Eternity Whispers


This album is every bit as engaging and commanding as their other music. This one will definitely be around for years to come!

OUBLIETTE is a black metal band from Murfreesboro, Tennessee who formed in 2011. “Eternity Whispers,” is their third full length album. As I mentioned in my review of the latest WYNDRIDER album, I find it incredible that metal of such high quality can be found in Tennessee, where I'm also from. We aren't just country music! Of course, this shouldn't be a surprise considering other TN acts such as HOWLING GIANT, and BRODEQUIN have also released badass albums recently as well. That isn't even to mention that OUBLIETTE's label, The Artisan Era, is based in the state as well.

I reviewed OUBLIETTE's previous album, “The Passage” back in 2018 and to this day it remains one of my favorite albums I have ever reviewed, out of the literal hundreds I have written about. So how does “Eternity Whispers” compare? Is it worth the wait? Does it have the potential staying power? It is definitely worth the wait. The same expert songwriting and performance is just as good, if not better. The songs are extreme but smartly constricted where they stick in the head for days without being mainstream or overly catchy. The band's ability to meld rigid and raw-ish black metal with depth summoned from the black by harmonies and melodies is nearly unmatched in the modern scene.

Comparatively, the band's core sound remains intact. The music is built upon a blackened base that it naturally unfurls from. This time, the production isn't quite as raw as “The Passage,” but it definitely isn't clean. The vocals are still ghastly, dying gasps that claw for the living like some sort of soul collecting monster. Simply put, I'd put Emily Low's vocals against anyone in the genre. Musically, I find this album to be much more melodic. With that being said, it doesn't take away from their haunting and atmospheric sound. If anything, the focus on melody covers the music in a new found sorrow, that's every bit as regal as it is misanthropic. Ultimately, the album's overall sound is mordant and erosive, retaining the underground of black metal and its abrasive convictions.

Spencer Moore and Cole Gerdeman, bass and drums respectively, both go a long way in keeping the rhythm intact. Synthesizers and Mandolin are some of the more unconventional elements used on the album (to wonderful effect) so it's great the two musicians provide such a solid rhythm section and low end to keep it all grounded. Mike Low, Andrew Wampler, and Chris Austin are perhaps the MVP of the album, such is their magic of weaving the bleak, radiance, corrosive, mellifluous music and energy that forms the backbone of their music, so deep and rich that it absolutely needs all three of them.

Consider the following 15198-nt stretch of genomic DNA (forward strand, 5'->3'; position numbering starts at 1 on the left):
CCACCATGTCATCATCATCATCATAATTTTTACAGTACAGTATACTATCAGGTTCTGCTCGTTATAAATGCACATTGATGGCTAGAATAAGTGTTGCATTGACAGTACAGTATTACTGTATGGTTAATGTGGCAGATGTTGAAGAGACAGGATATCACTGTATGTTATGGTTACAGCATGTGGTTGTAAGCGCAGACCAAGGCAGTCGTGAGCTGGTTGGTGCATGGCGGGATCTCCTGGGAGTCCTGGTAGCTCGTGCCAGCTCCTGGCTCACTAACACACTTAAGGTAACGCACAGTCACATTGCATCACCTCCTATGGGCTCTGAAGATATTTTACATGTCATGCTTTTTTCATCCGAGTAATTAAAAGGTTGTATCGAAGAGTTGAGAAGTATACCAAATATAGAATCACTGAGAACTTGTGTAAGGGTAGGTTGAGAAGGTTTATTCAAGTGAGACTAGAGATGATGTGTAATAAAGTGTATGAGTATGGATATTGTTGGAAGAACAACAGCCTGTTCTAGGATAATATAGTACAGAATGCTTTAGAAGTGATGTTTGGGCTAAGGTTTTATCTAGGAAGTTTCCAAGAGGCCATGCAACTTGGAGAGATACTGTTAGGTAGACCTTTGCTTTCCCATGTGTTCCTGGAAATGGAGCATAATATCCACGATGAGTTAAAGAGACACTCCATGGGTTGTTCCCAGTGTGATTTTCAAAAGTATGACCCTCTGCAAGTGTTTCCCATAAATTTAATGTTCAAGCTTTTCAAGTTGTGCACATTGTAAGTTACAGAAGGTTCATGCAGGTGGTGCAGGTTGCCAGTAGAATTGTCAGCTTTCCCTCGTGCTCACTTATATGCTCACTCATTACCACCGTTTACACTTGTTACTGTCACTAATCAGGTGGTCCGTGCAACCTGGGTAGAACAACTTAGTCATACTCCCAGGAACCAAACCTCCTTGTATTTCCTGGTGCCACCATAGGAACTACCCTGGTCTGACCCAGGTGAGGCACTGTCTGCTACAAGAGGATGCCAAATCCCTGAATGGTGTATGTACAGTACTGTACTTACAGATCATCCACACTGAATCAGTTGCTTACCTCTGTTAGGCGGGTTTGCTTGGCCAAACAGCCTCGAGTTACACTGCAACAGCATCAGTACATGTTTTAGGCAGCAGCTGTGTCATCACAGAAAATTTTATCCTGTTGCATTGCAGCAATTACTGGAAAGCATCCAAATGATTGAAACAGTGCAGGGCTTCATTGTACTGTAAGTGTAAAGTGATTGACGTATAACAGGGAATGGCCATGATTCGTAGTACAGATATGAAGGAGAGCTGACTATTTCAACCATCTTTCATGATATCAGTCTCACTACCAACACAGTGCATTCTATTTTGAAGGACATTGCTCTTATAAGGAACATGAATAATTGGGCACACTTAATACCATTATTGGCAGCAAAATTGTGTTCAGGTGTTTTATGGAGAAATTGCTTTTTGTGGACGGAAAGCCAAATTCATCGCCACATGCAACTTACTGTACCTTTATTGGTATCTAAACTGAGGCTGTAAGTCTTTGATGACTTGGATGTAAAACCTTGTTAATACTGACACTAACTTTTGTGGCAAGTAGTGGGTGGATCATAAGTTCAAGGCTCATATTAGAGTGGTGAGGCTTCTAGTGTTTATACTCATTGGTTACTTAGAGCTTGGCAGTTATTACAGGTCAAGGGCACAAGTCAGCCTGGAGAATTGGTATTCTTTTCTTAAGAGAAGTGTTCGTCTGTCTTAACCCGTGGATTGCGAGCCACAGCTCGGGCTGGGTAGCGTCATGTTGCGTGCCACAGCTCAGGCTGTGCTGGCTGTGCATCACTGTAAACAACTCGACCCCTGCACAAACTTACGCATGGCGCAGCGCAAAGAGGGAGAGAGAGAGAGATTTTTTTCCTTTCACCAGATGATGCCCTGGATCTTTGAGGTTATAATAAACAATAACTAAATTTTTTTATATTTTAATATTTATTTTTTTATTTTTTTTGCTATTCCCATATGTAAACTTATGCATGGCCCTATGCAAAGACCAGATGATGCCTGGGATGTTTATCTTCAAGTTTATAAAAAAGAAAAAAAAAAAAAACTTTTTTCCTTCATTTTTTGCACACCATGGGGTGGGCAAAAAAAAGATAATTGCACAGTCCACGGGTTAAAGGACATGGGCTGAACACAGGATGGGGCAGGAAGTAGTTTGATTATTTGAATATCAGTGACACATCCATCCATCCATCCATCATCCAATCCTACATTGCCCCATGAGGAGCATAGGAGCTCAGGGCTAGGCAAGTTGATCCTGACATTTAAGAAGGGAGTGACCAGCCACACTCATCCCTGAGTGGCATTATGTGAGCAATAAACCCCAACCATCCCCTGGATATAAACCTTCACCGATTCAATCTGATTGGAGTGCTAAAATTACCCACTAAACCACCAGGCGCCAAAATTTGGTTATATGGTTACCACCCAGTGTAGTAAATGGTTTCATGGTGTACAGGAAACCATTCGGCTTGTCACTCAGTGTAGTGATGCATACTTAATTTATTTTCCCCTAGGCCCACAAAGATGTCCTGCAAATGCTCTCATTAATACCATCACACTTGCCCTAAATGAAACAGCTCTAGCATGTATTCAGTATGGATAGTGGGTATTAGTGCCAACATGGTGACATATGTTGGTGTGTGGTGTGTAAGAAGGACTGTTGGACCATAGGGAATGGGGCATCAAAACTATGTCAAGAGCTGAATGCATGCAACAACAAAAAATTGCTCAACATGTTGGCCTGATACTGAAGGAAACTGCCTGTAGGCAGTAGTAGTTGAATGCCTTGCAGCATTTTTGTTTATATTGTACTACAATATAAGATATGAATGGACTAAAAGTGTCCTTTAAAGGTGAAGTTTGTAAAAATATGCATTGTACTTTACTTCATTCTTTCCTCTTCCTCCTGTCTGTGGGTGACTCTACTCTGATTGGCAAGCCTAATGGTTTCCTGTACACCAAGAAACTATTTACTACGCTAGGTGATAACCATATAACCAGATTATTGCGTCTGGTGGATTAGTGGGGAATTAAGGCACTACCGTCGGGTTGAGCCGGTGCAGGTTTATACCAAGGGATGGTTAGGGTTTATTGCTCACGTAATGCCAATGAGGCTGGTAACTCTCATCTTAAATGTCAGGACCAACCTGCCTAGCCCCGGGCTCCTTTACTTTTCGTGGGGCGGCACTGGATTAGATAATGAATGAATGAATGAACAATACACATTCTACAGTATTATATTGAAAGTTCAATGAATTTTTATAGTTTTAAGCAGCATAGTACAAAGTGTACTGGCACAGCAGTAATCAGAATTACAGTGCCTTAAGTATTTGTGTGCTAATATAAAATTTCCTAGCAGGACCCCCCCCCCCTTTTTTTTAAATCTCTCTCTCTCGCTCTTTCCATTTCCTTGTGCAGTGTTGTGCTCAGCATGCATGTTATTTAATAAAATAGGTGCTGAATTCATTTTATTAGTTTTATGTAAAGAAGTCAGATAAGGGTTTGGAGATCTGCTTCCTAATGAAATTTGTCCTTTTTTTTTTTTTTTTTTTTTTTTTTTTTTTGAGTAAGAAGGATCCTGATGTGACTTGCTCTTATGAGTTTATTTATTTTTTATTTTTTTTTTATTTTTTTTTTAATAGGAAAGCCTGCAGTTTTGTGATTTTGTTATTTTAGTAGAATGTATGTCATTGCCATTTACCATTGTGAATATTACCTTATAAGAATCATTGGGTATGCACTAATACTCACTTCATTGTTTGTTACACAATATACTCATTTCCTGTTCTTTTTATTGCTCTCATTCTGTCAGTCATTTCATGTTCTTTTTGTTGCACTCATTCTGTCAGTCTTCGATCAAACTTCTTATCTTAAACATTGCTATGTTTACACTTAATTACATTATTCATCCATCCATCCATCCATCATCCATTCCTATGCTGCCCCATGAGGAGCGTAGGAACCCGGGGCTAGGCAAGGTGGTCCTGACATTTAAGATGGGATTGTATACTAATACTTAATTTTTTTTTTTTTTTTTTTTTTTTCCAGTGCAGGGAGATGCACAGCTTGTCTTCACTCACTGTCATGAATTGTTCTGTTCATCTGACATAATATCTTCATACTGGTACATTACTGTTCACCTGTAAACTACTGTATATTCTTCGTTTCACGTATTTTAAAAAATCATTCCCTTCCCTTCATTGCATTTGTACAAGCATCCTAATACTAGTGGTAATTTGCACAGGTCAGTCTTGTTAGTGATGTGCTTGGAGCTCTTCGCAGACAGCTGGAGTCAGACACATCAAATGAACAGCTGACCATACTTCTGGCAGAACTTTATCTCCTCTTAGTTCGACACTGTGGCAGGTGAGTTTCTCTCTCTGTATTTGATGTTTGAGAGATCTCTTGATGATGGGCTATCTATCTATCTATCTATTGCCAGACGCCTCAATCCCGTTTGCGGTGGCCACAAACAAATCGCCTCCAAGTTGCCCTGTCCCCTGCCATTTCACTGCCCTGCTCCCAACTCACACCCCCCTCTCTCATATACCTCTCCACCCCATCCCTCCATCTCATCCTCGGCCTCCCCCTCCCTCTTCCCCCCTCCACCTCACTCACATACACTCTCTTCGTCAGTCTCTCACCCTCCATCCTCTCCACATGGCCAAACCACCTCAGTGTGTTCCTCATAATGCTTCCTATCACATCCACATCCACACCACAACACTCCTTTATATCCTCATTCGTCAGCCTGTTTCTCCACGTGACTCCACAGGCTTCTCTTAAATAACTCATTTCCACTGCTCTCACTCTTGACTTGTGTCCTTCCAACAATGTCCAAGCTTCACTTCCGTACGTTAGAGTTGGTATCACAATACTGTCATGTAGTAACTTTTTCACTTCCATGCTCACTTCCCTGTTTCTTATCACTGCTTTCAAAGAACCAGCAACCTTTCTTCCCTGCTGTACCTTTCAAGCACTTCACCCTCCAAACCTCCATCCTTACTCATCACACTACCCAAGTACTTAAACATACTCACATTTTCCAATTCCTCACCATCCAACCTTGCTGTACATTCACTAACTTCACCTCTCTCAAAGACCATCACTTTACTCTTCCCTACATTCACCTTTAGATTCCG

The album opens with “Primordial Echo,” and quiet clean tones. Around the 50 second mark, rumbling drums and guitars collide as melodies swirl together. With a minute the song is full and encompassing. The vocals are fantastic and help drive their dark tales—they always fit in with music regardless of the direction the band takes. The harmonious mid-section births out from the heavier handed approach of the song’s first half with ease. The bass and drums, as always, command a fantastic presence that keeps the music in the undertow even at its most melodic and adventurous.

The band is, first and foremost, one that surrenders to the sounds of the night. It doesn't matter how atmospheric or expansive the album becomes, the band is still grinding out extremity. Like a lost echo from an unfathomable cavern, “Consumed By The Void,” thunders out with beefy double base and rapid guitar. The guitars and vocals pair well, snaking through the brush as the snake stalks the mouse. The underlying danger of the song reveals a darkly beautiful composition. The layers of guitars crash against the vocals and drums as the rise action builds up around the 3:20 mark. The album makes perfect use of each song having a climatic hook, using their prowess as songwriters to make the extreme memorable.

Tragic and beautiful is the best way I can describe the excellent “Dreams Of Nevermore,” a song with a smooth flow, as if it is indeed a dream that passes you by as you are on the outside looking in at your own conscience. From the 3:22 mark all the way to the end is one of the best moments on the album. The soundscapes are lush, not hiding among the grim countenance but, instead, embracing it and pushing the music to another world. The final track, “Vainish,” is subtle in ways, particularly how it presents its more atmospheric textures. The tempo is harrowing and constantly pushing forward, a motion of blackened aggression that tears up the forest even as the band’s brand of melancholic enthusiasm refills the gaps with plenty of rich notes.

All in all, OUBLIETTE’s “Eternity Whispers,” may take a slightly different approach but it’s more like a different path down the same horror filled grove. This album is every bit as engaging and commanding as their other music. This one will definitely be around for years to come!

10 / 10









When clicked, this video is loaded from YouTube servers. See our privacy policy for details.
"Eternity Whispers" Track-listing:
  1. Primordial Echo
  2. With Death's Shadow
  3. Consumed By The Void
  4. Desolate Path
  5. Dreams of Nevermore
  6. Ember's Embrace
  7. Vanish
Oubliette Lineup:

Mike Low - Guitars, Synthesizers
Emily Low - Vocals
Andrew Wampler - Guitars, Mandolin, vocals (backing)
Cole Gerdeman - Bass
Chris Austin - Guitars, Vocals (backing)
Spencer Moore - Drums

linkcrossmenucross-circle linkedin facebook pinterest youtube rss twitter instagram facebook-blank rss-blank linkedin-blank pinterest youtube twitter instagram